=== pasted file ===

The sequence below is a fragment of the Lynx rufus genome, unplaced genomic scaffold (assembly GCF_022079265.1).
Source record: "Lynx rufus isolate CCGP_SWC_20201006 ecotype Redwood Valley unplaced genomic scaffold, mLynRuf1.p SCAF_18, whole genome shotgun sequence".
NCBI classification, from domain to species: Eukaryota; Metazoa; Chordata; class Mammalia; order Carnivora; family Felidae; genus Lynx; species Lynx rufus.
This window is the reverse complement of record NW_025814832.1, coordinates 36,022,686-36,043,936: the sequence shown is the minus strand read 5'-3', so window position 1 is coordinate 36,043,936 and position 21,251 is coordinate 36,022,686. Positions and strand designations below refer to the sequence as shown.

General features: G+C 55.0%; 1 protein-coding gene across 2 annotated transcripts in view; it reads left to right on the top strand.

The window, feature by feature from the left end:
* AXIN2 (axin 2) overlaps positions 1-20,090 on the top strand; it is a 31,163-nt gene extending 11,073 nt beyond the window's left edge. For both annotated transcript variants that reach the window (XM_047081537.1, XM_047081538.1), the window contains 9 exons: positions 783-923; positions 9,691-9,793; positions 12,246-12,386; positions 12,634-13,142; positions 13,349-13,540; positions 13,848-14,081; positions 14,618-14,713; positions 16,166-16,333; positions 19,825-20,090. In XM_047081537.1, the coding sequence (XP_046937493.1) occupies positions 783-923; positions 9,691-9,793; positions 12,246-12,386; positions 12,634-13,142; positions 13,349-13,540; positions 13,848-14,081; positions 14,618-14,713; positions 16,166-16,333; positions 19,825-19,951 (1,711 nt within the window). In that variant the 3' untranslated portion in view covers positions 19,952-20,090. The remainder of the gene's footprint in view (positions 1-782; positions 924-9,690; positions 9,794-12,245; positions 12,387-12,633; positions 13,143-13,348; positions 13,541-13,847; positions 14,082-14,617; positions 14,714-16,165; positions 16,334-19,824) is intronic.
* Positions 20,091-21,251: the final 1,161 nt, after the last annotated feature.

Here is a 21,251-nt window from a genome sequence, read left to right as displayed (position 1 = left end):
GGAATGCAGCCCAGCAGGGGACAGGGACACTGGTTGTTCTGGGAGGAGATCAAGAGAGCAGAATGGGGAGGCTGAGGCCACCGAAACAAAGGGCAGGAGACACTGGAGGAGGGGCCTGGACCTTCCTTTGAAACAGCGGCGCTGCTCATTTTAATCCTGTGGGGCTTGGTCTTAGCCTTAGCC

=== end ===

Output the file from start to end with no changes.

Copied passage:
The sequence below is a fragment of the Lynx rufus genome, unplaced genomic scaffold (assembly GCF_022079265.1).
Source record: "Lynx rufus isolate CCGP_SWC_20201006 ecotype Redwood Valley unplaced genomic scaffold, mLynRuf1.p SCAF_18, whole genome shotgun sequence".
NCBI classification, from domain to species: Eukaryota; Metazoa; Chordata; class Mammalia; order Carnivora; family Felidae; genus Lynx; species Lynx rufus.
This window is the reverse complement of record NW_025814832.1, coordinates 36,022,686-36,043,936: the sequence shown is the minus strand read 5'-3', so window position 1 is coordinate 36,043,936 and position 21,251 is coordinate 36,022,686. Positions and strand designations below refer to the sequence as shown.

General features: G+C 55.0%; 1 protein-coding gene across 2 annotated transcripts in view; it reads left to right on the top strand.

The window, feature by feature from the left end:
* AXIN2 (axin 2) overlaps positions 1-20,090 on the top strand; it is a 31,163-nt gene extending 11,073 nt beyond the window's left edge. For both annotated transcript variants that reach the window (XM_047081537.1, XM_047081538.1), the window contains 9 exons: positions 783-923; positions 9,691-9,793; positions 12,246-12,386; positions 12,634-13,142; positions 13,349-13,540; positions 13,848-14,081; positions 14,618-14,713; positions 16,166-16,333; positions 19,825-20,090. In XM_047081537.1, the coding sequence (XP_046937493.1) occupies positions 783-923; positions 9,691-9,793; positions 12,246-12,386; positions 12,634-13,142; positions 13,349-13,540; positions 13,848-14,081; positions 14,618-14,713; positions 16,166-16,333; positions 19,825-19,951 (1,711 nt within the window). In that variant the 3' untranslated portion in view covers positions 19,952-20,090. The remainder of the gene's footprint in view (positions 1-782; positions 924-9,690; positions 9,794-12,245; positions 12,387-12,633; positions 13,143-13,348; positions 13,541-13,847; positions 14,082-14,617; positions 14,714-16,165; positions 16,334-19,824) is intronic.
* Positions 20,091-21,251: the final 1,161 nt, after the last annotated feature.

Here is a 21,251-nt window from a genome sequence, read left to right as displayed (position 1 = left end):
GGAATGCAGCCCAGCAGGGGACAGGGACACTGGTTGTTCTGGGAGGAGATCAAGAGAGCAGAATGGGGAGGCTGAGGCCACCGAAACAAAGGGCAGGAGACACTGGAGGAGGGGCCTGGACCTTCCTTTGAAACAGCGGCGCTGCTCATTTTAATCCTGTGGGGCTTGGTCTTAGCCTTAGCC